China faces multiple challenges in its fight against HIV/AIDS, including low testing coverage and high infection rates among men who have sex with men, said a World Health Organization (WHO) official.
Bernhard Schwartlander, the World Health Organization (WHO) Representative in China, detailed the state of HIV/AIDS in the country in an article posted on the agency's official website. The article coincides with the 2014 International AIDS Conference being held in Melbourne.
Schwartlander said testing coverage in China remains low, particularly at the village and township levels. Even among people who do get tested, there is often no follow-up after the initial screening.
He also pointed out the high infection rate among men who have sex with men (MSM). "The HIV infection rates amongst MSM in China tripled from 2 percent in 2007 to about 7 percent today, and are as high as 20 percent in some cities."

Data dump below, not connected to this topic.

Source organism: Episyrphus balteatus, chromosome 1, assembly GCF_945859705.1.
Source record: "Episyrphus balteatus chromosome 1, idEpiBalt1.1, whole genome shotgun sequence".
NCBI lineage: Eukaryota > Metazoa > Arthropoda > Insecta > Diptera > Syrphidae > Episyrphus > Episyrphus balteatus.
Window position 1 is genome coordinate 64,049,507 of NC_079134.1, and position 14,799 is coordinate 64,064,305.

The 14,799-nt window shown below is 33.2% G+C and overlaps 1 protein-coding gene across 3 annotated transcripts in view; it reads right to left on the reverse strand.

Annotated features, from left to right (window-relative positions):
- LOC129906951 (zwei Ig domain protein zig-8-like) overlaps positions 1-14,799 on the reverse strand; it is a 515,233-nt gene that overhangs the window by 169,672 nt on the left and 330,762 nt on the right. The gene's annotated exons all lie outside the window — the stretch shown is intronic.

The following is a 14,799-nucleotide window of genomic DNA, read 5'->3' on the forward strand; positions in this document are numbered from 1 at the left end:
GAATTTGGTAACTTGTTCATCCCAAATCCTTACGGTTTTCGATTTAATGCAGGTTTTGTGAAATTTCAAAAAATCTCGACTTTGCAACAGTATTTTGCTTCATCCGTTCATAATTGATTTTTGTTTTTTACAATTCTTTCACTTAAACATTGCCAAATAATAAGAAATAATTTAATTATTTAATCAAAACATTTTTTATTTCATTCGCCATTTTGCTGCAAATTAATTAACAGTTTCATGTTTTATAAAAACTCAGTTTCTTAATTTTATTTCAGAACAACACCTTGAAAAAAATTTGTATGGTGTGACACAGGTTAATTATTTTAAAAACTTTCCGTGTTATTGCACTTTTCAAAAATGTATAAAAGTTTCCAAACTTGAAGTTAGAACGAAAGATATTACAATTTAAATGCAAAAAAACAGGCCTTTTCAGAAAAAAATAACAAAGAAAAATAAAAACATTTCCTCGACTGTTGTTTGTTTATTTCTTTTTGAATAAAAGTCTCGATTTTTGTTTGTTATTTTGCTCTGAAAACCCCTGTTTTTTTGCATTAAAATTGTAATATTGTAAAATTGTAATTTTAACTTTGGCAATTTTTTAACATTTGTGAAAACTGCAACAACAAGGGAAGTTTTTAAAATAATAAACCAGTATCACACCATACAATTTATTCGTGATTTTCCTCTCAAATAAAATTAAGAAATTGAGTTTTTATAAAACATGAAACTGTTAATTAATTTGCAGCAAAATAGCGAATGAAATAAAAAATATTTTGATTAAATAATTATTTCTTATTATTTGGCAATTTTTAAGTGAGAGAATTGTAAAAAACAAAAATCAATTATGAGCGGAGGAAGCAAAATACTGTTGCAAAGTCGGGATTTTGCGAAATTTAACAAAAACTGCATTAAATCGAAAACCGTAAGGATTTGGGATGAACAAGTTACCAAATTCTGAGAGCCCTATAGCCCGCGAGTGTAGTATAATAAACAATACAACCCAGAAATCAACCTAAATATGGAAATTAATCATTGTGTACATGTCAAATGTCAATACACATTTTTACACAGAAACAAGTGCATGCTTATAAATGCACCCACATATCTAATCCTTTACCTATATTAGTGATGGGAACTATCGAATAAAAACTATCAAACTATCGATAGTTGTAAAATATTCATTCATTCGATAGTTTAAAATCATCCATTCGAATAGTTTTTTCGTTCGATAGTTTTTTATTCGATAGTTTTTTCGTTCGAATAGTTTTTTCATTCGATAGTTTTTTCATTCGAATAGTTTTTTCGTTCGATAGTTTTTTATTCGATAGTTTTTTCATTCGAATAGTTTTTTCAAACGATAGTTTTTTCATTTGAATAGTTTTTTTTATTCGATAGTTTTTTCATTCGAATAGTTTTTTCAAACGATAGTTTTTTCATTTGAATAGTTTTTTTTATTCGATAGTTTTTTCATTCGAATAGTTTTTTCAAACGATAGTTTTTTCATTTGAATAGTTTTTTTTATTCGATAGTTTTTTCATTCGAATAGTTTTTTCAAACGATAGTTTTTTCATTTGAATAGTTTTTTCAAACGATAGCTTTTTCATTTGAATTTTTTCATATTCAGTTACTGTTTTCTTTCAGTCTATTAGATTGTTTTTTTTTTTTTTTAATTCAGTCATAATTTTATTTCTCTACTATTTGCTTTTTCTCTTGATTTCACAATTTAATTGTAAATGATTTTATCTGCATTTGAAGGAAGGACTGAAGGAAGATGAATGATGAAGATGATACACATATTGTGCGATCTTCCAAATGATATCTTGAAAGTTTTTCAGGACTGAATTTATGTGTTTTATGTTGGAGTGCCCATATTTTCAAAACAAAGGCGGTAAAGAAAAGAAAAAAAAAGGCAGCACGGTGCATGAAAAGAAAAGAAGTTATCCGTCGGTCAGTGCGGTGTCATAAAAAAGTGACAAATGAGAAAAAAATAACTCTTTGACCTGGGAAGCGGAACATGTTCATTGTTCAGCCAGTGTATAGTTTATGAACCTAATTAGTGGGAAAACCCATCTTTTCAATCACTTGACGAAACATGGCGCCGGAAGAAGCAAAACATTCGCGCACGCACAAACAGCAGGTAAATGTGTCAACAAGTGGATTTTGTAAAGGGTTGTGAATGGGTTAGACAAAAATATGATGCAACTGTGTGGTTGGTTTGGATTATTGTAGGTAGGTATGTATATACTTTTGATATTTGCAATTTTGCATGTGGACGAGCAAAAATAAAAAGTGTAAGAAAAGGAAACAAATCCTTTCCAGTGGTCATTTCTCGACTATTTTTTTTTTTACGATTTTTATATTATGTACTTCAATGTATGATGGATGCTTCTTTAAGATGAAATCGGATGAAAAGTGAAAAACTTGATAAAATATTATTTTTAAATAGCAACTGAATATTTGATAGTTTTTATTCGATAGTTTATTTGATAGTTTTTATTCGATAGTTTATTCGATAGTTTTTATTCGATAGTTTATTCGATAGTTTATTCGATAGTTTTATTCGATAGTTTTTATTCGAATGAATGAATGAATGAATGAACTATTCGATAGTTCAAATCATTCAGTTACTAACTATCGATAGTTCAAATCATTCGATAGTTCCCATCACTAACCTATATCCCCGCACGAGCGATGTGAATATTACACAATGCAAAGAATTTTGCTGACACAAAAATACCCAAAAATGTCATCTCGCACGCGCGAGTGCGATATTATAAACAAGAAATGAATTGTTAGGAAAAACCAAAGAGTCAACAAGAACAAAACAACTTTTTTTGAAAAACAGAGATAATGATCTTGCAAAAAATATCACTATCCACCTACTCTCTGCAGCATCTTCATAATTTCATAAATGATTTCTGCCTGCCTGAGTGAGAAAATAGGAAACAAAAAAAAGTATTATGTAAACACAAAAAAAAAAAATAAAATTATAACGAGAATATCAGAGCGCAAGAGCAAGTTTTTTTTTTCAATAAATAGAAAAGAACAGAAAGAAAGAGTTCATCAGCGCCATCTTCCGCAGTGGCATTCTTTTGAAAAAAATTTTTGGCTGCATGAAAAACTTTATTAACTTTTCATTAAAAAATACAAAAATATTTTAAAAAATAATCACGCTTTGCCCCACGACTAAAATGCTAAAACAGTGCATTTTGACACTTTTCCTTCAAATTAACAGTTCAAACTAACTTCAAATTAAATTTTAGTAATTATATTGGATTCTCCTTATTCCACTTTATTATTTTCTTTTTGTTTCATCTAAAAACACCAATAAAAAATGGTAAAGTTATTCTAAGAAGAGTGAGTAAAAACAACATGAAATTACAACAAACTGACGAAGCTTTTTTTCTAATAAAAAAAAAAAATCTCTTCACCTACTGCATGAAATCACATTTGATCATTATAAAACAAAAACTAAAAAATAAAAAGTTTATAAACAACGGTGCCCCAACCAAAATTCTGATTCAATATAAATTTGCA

"Transmission in the heterosexual population has also remained stubbornly constant," Schwartlander said.
However, China's progress in the battle against HIV/AIDS has been impressive by anyone's standards, he added.
"Great strides have been made in helping intravenous drug users, a key population at risk. China has gone from just eight methadone clinics a decade ago to about 700 today," the WHO Representative said.
He also noted that the number of Chinese HIV/AIDS patients receiving anti-retroviral therapy has more than doubled in the last three years, and HIV prevalence among the general population remains low.
China, with a population of over 1.3 billion, has an estimated 780,000 people living with HIV/AIDS.